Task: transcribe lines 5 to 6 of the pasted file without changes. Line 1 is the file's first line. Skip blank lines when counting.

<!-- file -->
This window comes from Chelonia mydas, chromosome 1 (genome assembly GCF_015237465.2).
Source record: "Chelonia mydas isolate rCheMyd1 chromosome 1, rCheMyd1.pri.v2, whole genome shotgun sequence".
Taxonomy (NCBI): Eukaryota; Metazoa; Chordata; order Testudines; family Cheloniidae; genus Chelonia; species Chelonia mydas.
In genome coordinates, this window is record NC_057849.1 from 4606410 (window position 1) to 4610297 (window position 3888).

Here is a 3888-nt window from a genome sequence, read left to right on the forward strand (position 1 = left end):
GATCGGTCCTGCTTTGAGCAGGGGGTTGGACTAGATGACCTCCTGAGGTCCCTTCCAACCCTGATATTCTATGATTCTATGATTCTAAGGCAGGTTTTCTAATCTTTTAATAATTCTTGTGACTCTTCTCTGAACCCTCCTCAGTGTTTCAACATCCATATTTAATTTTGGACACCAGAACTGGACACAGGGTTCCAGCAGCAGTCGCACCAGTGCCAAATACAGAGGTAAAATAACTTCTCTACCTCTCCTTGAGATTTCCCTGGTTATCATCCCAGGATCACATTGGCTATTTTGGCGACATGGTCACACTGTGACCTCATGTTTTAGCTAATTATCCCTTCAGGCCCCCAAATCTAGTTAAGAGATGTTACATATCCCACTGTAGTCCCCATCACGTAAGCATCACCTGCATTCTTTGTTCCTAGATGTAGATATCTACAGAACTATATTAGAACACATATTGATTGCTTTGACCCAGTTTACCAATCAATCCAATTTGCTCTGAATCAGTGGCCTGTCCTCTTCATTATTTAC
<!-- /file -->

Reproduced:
Here is a 3888-nt window from a genome sequence, read left to right on the forward strand (position 1 = left end):
GATCGGTCCTGCTTTGAGCAGGGGGTTGGACTAGATGACCTCCTGAGGTCCCTTCCAACCCTGATATTCTATGATTCTATGATTCTAAGGCAGGTTTTCTAATCTTTTAATAATTCTTGTGACTCTTCTCTGAACCCTCCTCAGTGTTTCAACATCCATATTTAATTTTGGACACCAGAACTGGACACAGGGTTCCAGCAGCAGTCGCACCAGTGCCAAATACAGAGGTAAAATAACTTCTCTACCTCTCCTTGAGATTTCCCTGGTTATCATCCCAGGATCACATTGGCTATTTTGGCGACATGGTCACACTGTGACCTCATGTTTTAGCTAATTATCCCTTCAGGCCCCCAAATCTAGTTAAGAGATGTTACATATCCCACTGTAGTCCCCATCACGTAAGCATCACCTGCATTCTTTGTTCCTAGATGTAGATATCTACAGAACTATATTAGAACACATATTGATTGCTTTGACCCAGTTTACCAATCAATCCAATTTGCTCTGAATCAGTGGCCTGTCCTCTTCATTATTTAC